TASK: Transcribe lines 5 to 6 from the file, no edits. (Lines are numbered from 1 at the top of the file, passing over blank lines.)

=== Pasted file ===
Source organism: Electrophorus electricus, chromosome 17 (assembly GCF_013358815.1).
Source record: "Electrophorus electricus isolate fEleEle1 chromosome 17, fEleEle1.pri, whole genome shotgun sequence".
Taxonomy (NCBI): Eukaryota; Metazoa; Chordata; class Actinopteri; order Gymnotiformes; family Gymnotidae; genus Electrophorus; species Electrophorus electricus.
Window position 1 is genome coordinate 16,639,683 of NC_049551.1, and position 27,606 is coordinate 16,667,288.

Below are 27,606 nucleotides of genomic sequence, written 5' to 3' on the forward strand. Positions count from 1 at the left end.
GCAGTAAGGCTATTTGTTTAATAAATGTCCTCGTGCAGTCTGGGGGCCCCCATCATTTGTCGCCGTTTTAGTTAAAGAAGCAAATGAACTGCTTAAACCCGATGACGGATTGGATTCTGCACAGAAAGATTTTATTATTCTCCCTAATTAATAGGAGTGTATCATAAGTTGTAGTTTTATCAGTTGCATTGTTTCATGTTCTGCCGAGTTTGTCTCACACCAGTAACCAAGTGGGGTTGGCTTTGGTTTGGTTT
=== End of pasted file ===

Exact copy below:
Below are 27,606 nucleotides of genomic sequence, written 5' to 3' on the forward strand. Positions count from 1 at the left end.
GCAGTAAGGCTATTTGTTTAATAAATGTCCTCGTGCAGTCTGGGGGCCCCCATCATTTGTCGCCGTTTTAGTTAAAGAAGCAAATGAACTGCTTAAACCCGATGACGGATTGGATTCTGCACAGAAAGATTTTATTATTCTCCCTAATTAATAGGAGTGTATCATAAGTTGTAGTTTTATCAGTTGCATTGTTTCATGTTCTGCCGAGTTTGTCTCACACCAGTAACCAAGTGGGGTTGGCTTTGGTTTGGTTT